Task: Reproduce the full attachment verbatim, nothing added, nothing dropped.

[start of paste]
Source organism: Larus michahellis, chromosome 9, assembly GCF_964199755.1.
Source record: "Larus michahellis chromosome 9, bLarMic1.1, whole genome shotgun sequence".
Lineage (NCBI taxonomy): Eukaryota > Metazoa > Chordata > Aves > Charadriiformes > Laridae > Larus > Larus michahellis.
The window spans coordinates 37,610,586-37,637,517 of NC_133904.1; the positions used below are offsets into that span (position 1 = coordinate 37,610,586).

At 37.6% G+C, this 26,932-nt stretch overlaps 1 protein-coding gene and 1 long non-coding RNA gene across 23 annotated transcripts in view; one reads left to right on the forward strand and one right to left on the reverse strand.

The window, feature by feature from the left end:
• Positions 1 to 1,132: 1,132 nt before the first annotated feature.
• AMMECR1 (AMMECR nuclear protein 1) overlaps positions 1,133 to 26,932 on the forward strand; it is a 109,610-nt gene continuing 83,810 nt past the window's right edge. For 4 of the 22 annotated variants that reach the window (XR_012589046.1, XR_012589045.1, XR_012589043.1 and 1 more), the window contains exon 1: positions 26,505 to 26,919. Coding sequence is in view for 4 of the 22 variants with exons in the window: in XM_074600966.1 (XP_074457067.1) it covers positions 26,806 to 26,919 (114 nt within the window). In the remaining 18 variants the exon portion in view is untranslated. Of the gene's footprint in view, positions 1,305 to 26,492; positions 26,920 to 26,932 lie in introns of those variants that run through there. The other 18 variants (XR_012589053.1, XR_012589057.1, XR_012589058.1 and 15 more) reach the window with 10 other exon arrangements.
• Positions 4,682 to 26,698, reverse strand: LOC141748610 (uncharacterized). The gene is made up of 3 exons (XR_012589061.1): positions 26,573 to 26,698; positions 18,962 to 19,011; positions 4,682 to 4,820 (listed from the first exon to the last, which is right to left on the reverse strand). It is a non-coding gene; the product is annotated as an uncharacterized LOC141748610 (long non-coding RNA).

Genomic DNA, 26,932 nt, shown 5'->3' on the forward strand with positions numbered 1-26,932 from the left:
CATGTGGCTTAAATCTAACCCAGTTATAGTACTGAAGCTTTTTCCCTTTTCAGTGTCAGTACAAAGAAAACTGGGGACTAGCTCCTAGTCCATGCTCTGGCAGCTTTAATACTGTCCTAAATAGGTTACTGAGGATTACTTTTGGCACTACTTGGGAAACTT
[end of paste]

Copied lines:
Source organism: Larus michahellis, chromosome 9, assembly GCF_964199755.1.
Source record: "Larus michahellis chromosome 9, bLarMic1.1, whole genome shotgun sequence".
Lineage (NCBI taxonomy): Eukaryota > Metazoa > Chordata > Aves > Charadriiformes > Laridae > Larus > Larus michahellis.
The window spans coordinates 37,610,586-37,637,517 of NC_133904.1; the positions used below are offsets into that span (position 1 = coordinate 37,610,586).

At 37.6% G+C, this 26,932-nt stretch overlaps 1 protein-coding gene and 1 long non-coding RNA gene across 23 annotated transcripts in view; one reads left to right on the forward strand and one right to left on the reverse strand.

The window, feature by feature from the left end:
• Positions 1 to 1,132: 1,132 nt before the first annotated feature.
• AMMECR1 (AMMECR nuclear protein 1) overlaps positions 1,133 to 26,932 on the forward strand; it is a 109,610-nt gene continuing 83,810 nt past the window's right edge. For 4 of the 22 annotated variants that reach the window (XR_012589046.1, XR_012589045.1, XR_012589043.1 and 1 more), the window contains exon 1: positions 26,505 to 26,919. Coding sequence is in view for 4 of the 22 variants with exons in the window: in XM_074600966.1 (XP_074457067.1) it covers positions 26,806 to 26,919 (114 nt within the window). In the remaining 18 variants the exon portion in view is untranslated. Of the gene's footprint in view, positions 1,305 to 26,492; positions 26,920 to 26,932 lie in introns of those variants that run through there. The other 18 variants (XR_012589053.1, XR_012589057.1, XR_012589058.1 and 15 more) reach the window with 10 other exon arrangements.
• Positions 4,682 to 26,698, reverse strand: LOC141748610 (uncharacterized). The gene is made up of 3 exons (XR_012589061.1): positions 26,573 to 26,698; positions 18,962 to 19,011; positions 4,682 to 4,820 (listed from the first exon to the last, which is right to left on the reverse strand). It is a non-coding gene; the product is annotated as an uncharacterized LOC141748610 (long non-coding RNA).

Genomic DNA, 26,932 nt, shown 5'->3' on the forward strand with positions numbered 1-26,932 from the left:
CATGTGGCTTAAATCTAACCCAGTTATAGTACTGAAGCTTTTTCCCTTTTCAGTGTCAGTACAAAGAAAACTGGGGACTAGCTCCTAGTCCATGCTCTGGCAGCTTTAATACTGTCCTAAATAGGTTACTGAGGATTACTTTTGGCACTACTTGGGAAACTT